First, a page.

These changes have already influenced business to a greater or lesser degree. They have had almost no effect on the production and delivery of public services. As a result, productivity growth in the public sector has lagged productivity growth in the private sector by a remarkable degree. Indeed, low government productivity almost wholly explains the gap between value added in manufacturing and in services. Evidently, value-added per worker is only 5 percent lower in private services than in manufacturing, but government productivity lags manufacturing productivity by a third. The 20 percent of the American workforce employed by government generates less than 15 percent of total output. This means that, if government workers were as productive as nongovernmental workers, GDP would be five percent higher.  More dramatically, had value-added per government worker increased at the same rate as in the goods sector from mid-century on, GDP would have been thirteen percent higher than in 2003 ($1.4 trillion, about three-fourths of total federal, state, and local expenditures).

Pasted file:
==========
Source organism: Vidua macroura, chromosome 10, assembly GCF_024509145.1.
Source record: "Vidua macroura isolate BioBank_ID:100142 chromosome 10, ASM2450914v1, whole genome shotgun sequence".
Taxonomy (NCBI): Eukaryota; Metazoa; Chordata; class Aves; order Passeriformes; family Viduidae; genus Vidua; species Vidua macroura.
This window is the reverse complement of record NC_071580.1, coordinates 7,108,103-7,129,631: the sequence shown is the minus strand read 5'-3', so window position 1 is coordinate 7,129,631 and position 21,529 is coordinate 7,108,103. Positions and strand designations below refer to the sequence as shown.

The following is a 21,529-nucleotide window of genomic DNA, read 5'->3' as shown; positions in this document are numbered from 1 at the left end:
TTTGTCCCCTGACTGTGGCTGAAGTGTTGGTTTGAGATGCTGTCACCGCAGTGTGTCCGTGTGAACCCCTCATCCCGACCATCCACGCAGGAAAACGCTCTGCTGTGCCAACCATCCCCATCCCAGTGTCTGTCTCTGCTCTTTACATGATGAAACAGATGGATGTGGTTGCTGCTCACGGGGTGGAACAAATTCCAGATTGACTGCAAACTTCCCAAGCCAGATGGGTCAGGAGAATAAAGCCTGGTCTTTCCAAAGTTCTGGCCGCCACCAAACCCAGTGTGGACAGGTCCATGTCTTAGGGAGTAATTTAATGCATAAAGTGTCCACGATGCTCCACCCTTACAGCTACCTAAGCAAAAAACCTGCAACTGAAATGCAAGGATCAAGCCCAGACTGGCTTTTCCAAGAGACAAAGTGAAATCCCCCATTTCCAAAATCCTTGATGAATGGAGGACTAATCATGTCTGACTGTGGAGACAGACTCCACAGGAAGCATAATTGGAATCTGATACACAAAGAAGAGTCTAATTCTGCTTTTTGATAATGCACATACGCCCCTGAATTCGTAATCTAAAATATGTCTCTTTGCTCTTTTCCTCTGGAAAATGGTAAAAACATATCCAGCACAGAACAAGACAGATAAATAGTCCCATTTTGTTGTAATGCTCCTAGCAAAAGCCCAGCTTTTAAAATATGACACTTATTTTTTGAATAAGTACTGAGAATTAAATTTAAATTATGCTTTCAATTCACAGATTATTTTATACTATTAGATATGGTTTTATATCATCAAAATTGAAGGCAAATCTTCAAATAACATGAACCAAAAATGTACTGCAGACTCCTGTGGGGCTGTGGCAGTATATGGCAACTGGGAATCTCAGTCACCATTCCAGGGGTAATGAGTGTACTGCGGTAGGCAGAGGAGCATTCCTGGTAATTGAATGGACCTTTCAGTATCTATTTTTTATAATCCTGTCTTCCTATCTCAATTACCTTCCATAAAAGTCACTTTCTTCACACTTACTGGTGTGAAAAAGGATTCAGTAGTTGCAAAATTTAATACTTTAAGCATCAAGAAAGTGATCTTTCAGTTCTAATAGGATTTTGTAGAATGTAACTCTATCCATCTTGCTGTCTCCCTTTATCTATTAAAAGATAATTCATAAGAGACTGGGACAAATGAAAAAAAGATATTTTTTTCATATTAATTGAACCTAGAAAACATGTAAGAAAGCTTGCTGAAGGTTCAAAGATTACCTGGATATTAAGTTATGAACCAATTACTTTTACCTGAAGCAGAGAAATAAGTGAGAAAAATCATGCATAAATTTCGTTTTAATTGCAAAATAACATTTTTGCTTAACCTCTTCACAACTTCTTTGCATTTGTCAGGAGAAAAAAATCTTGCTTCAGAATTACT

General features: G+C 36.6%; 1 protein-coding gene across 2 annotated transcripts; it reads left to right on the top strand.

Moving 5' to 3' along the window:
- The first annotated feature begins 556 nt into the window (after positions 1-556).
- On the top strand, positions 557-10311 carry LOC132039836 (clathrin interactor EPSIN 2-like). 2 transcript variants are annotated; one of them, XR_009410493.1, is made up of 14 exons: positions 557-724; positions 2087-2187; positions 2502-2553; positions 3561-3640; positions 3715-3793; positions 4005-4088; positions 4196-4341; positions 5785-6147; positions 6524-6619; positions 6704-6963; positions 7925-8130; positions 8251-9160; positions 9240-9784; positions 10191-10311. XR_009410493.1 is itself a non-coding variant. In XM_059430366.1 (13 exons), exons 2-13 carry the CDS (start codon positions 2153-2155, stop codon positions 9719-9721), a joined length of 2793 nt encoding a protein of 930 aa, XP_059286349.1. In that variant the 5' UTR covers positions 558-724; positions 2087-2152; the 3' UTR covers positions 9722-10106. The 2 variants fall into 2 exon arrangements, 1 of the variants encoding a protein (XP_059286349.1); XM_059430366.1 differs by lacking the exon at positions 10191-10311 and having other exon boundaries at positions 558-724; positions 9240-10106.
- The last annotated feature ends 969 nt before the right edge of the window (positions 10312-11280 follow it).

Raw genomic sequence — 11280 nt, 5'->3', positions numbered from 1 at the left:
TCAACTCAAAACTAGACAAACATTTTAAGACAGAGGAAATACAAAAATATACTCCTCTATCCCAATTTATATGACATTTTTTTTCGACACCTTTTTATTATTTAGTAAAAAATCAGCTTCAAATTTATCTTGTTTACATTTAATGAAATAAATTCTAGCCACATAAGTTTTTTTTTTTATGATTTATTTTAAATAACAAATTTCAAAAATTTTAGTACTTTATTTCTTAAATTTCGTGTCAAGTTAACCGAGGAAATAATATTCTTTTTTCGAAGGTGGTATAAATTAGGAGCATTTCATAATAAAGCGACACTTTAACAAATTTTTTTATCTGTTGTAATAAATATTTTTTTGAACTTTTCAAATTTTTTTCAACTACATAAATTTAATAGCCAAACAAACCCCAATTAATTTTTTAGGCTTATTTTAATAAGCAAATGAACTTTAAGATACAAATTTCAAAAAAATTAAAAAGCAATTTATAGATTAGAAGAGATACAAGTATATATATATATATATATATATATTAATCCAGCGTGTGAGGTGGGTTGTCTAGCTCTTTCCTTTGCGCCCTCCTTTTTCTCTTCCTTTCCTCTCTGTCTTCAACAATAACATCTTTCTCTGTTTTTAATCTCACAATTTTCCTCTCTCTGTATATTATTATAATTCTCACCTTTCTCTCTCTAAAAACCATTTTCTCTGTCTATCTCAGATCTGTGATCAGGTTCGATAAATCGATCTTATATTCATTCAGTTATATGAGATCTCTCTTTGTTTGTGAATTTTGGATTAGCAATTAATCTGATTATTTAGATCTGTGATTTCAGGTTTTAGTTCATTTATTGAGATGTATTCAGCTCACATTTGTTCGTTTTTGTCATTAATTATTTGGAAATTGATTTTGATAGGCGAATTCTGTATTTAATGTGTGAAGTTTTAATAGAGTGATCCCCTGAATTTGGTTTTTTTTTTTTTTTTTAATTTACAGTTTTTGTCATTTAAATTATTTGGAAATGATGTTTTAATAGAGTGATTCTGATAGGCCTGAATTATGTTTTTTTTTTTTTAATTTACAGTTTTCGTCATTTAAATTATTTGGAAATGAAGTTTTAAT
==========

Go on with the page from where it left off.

Moreover, we now live in an economy where workers demand autonomy and citizens/customers demand superior service and more choice. Old-fashioned business bureaucracies cannot meet these demands; neither can old-fashioned government bureaucracies.